Natural Resources Board to vote on listing four types of cave bats as threatenedOutdoor News
- The state Natural Resources Board will vote today on adding four types of cave bats to Wisconsin’s threatened species list, to try and ward off a major fungal disease.
The state Natural Resources Board will vote today on adding four types of cave bats to Wisconsin’s threatened species list, to try and ward off a major fungal disease.
White-nose syndrome has killed over a million bats in 14 states and Canada over the last four years, and experts say it’s heading this way. Officials say bats eat thousands-of-insects every night – and farm crops could be at risk if their numbers dwindle. Also, bats bring nutrients to other cave-bound creatures. And ecologists say those creatures would be threatened if bats disappear.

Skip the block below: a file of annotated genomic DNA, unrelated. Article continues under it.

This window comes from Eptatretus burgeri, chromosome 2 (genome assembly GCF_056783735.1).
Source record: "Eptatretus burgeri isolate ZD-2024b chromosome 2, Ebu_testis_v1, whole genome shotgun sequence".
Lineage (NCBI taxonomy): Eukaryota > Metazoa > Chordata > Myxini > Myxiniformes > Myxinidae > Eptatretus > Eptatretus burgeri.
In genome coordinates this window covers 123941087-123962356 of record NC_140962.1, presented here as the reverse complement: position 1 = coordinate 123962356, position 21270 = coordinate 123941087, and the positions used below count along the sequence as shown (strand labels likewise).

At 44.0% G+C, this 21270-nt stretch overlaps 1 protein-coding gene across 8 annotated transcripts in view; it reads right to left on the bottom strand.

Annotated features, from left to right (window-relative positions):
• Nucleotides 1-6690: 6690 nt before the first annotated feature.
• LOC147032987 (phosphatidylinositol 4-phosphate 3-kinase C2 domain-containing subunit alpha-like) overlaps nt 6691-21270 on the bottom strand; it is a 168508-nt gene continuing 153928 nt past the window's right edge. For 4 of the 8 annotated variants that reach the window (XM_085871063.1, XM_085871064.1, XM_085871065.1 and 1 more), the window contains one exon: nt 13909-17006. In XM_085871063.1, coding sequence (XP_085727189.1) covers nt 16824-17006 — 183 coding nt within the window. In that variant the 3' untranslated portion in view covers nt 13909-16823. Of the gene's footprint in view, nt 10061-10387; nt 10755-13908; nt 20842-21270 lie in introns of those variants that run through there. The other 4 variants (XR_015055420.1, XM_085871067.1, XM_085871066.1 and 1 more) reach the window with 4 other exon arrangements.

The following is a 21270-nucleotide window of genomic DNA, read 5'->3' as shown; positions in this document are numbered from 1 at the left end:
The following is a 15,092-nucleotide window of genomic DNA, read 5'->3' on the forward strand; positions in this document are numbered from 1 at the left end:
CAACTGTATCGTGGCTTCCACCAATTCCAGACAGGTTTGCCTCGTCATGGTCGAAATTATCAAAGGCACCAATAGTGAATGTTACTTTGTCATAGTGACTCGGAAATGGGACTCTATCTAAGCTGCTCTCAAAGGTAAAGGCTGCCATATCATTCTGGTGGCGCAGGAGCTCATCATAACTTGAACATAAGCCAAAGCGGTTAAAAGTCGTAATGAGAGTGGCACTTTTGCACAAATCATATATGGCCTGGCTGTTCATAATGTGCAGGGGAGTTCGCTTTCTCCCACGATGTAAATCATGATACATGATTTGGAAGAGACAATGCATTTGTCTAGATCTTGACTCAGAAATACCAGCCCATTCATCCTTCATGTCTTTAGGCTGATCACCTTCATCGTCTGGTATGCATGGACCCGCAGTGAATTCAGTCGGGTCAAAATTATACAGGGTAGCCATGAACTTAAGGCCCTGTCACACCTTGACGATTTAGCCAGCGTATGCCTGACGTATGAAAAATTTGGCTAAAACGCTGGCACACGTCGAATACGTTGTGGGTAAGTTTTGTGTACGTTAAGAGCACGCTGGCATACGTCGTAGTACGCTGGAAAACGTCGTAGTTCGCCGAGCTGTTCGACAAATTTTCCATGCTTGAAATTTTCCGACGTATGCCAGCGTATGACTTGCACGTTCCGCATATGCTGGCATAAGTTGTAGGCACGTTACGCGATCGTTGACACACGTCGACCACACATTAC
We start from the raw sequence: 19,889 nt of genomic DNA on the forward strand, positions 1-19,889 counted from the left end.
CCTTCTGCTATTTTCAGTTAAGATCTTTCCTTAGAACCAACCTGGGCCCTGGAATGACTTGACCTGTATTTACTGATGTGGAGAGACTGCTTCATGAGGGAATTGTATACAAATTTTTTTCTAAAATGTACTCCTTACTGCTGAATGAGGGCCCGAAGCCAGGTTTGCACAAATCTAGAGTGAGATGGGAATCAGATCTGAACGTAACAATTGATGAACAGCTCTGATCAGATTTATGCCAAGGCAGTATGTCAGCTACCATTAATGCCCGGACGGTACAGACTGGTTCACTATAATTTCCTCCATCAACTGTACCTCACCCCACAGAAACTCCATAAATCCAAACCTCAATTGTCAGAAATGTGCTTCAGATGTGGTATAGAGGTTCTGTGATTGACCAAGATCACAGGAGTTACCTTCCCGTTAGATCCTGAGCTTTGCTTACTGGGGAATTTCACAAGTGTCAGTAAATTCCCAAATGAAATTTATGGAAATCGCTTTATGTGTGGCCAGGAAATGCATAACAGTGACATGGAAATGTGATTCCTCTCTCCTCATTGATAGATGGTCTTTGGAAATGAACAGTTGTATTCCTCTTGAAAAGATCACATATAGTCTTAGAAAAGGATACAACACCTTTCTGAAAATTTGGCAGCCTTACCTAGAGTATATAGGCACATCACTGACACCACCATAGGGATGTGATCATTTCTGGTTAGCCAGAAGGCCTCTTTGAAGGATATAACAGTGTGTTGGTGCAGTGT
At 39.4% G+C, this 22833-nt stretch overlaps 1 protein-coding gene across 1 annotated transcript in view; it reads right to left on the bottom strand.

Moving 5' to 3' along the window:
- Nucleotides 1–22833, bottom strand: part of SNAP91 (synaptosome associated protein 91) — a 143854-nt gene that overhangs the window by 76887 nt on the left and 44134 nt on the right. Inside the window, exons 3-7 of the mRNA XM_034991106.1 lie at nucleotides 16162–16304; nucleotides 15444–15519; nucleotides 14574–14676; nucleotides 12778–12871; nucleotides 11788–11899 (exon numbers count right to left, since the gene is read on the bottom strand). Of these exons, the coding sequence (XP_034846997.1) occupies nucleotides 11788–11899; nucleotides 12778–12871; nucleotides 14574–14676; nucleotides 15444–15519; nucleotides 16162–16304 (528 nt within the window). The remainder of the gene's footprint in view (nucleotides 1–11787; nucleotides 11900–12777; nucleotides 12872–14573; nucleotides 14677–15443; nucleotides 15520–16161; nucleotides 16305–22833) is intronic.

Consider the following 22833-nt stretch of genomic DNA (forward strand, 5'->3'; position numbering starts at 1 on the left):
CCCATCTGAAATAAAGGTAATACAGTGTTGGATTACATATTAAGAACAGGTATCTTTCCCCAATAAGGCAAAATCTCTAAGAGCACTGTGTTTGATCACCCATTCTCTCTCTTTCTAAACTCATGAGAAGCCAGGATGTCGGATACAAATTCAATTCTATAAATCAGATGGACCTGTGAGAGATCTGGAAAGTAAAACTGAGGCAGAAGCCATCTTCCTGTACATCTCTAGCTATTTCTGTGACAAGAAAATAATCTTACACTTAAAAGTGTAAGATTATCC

Wisconsin has a larger number of bats than other states, due to its massive water resources. The DNR says there are 300,000 bats in three major hibernating areas.
White-nose syndrome was first discovered in 2006 in Albany, New York. The DNR’s Erin Crain said it was spotted this past spring about 230 miles south of Wisconsin at the Illinois-Missouri border. Massachusetts lost 10,000 bats to white-nose syndrome in 2007-and-’08. And a wildlife official in that state says there’s nothing Wisconsin can realistically do to stop the outbreak. By listing the species as threatened, officials say people will kill fewer of them – thus raising their chances to avoid extinction.
The DNR Board will be asked to list the little-and-big brown bats, along with the northern long-eared bat and the eastern pipi-strelle. Also, the white-nose fungus would be classified as an invasive species.
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